With great uncertainty as to what the CD actually was, I decided to go for my Level 2 certification two weeks later, November 20, 2010. I passed the written portion of the test with a perfect score and was antsy to fly before the winds were predicted to become unfavorable. I had selected a J285 motor and had run many sims. My expectations were for an apogee of between 2000′ and 2500′ with a modest range of optimal delays. I split the difference and went with a delay in the middle of the predicted range, 8 seconds. I should have known something was amiss when the igniter did not go very far into the motor but, I guess I was fairly nervous. With a puff of smoke, the rocket failed to come to life and sat on the pad. Jeff Goldstein, my certification official, offered me a spare and I made certain the igniter went all the way in the second time. This time the motor started and the rocket roared off of the pad. Once again, it seemed to go much higher then expected. The parachute deployed near apogee in a strong wind. I watched the rocket descend slowly and drift far off behind a row of trees. We jumped in the back of a pickup and headed off to the NE corner of the field. After a brief search, we located the rocket in a field of winter wheat and in perfect condition. The successful flight meant I had passed on to Level 2. I did remember to turn on the altimeter for this flight. The BDR 4.0 flew to 3010′! Follow up simulations could replicate this performance only if the CD was a rather low 0.67.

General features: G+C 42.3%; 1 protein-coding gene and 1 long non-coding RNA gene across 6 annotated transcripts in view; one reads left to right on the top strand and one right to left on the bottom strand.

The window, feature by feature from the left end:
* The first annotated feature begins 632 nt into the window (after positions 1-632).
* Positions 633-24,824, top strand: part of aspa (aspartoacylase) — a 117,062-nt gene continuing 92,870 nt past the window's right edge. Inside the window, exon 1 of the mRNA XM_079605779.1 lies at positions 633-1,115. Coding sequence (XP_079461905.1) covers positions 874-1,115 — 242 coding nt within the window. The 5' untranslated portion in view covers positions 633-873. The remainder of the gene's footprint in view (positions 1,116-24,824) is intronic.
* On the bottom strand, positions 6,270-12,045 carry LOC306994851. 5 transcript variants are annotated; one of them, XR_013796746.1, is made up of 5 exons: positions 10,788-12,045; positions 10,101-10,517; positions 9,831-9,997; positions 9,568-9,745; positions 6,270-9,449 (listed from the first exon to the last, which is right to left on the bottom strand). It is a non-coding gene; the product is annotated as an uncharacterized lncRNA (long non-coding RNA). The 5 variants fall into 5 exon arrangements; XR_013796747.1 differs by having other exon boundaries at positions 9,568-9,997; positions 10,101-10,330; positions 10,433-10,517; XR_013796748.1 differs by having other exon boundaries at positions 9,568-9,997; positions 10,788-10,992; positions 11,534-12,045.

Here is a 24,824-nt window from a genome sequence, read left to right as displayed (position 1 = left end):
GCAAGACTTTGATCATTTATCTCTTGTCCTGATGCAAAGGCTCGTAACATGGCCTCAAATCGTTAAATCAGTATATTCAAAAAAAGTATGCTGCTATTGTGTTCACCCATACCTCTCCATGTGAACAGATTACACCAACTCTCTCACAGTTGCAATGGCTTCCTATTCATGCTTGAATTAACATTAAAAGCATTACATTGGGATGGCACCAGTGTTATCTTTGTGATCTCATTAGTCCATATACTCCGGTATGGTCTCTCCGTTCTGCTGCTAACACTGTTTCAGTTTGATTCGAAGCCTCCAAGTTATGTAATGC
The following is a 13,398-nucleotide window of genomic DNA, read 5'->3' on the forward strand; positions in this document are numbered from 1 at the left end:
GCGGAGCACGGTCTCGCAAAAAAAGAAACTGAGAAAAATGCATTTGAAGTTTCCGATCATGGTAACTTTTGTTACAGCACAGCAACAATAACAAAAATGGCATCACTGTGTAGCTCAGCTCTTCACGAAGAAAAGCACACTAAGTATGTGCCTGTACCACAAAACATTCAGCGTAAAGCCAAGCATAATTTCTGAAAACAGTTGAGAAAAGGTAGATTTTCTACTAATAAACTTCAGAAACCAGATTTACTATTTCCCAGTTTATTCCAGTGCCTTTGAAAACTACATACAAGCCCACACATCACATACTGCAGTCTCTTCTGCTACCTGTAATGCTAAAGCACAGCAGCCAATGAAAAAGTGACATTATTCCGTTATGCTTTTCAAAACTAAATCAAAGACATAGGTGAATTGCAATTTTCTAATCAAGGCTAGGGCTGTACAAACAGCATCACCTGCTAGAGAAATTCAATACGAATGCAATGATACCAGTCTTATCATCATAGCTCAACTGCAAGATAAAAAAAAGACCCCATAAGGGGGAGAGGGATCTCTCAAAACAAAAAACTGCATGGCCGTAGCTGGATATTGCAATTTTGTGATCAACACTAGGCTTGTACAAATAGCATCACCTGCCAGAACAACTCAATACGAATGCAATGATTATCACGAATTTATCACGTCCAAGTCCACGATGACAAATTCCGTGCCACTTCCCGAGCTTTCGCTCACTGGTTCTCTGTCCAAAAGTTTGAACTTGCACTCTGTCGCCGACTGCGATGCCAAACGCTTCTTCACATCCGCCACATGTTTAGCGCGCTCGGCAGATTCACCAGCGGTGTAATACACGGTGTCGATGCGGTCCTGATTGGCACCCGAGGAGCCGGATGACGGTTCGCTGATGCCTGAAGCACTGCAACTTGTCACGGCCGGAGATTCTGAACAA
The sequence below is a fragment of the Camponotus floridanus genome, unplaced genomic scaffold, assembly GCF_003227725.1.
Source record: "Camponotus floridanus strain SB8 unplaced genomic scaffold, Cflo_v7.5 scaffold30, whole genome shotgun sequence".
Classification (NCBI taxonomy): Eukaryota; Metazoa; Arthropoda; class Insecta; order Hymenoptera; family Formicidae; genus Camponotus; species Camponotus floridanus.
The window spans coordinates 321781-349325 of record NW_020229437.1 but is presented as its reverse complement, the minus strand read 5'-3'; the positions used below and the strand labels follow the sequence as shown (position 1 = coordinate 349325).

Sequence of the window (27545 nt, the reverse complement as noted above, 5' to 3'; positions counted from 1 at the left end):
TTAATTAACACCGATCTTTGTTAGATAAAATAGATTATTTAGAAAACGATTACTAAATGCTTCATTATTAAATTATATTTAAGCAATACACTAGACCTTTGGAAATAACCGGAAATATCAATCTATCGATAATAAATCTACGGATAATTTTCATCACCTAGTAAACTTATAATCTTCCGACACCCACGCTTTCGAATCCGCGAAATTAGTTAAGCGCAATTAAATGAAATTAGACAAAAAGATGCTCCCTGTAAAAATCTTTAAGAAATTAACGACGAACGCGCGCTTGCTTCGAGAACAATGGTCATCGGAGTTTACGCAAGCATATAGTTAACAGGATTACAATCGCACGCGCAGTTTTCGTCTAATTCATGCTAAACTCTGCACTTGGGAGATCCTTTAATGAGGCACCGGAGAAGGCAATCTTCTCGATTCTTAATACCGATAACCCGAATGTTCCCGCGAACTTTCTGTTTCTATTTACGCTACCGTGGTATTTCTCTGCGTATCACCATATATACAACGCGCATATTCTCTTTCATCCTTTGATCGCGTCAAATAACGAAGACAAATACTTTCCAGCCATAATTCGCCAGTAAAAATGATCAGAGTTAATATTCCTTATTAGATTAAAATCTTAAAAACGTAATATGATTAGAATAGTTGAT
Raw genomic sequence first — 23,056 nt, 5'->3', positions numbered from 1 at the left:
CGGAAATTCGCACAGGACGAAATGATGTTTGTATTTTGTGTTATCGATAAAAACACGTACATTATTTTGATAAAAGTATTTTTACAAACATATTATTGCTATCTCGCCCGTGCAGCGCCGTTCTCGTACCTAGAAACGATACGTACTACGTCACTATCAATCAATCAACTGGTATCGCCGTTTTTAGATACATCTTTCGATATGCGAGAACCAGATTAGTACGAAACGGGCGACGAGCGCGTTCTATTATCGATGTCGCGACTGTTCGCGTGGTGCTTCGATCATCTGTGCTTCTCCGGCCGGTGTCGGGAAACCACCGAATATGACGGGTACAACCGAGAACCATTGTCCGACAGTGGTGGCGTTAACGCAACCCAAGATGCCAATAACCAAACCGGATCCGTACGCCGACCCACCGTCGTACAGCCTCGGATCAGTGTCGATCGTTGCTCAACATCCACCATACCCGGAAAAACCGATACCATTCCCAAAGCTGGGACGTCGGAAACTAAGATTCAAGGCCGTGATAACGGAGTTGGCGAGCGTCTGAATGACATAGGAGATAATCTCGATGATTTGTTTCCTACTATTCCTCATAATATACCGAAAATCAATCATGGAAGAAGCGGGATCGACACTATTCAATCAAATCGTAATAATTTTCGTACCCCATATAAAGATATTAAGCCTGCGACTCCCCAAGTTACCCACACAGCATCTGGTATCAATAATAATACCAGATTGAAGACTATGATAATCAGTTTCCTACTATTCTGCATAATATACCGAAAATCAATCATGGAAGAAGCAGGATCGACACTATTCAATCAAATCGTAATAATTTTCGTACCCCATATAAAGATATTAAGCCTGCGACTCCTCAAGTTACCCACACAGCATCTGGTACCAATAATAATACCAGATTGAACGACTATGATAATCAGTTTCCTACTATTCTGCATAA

When I was in grade school I started flying model rockets. I won’t say how long ago that was, but I will say that a C6 was the biggest motor you could buy. I do remember when the D’s and E’s were introduced. It was a simple hobby back then and I had a nice big park across the street where I could fly them. Fast forward to today, I’m getting back into the hobby along with my daughter (7th grader). I built a couple of small Estes and Quest kits to revive my modeling skills. These are small enough to fly from my big yard. Well the bug bit. I found a club in the area that flies out of a Navy auxiliary landing field. Poking around some of the rocketry websites, I see that the hobby has changed quite a bit. Folks are flying L motors or bigger, FAA waivers are required, and the rockets have electronics or computers that monitor the flight and deploy a series of parachutes at specified points in the flight. This is just the sort of techno-hobby that I like to get into. I have a few mid and high power kits that I’m building and have set the goal of achieving Level 2 certification. I plan to document my progress as well as review some of the products I’ll be using.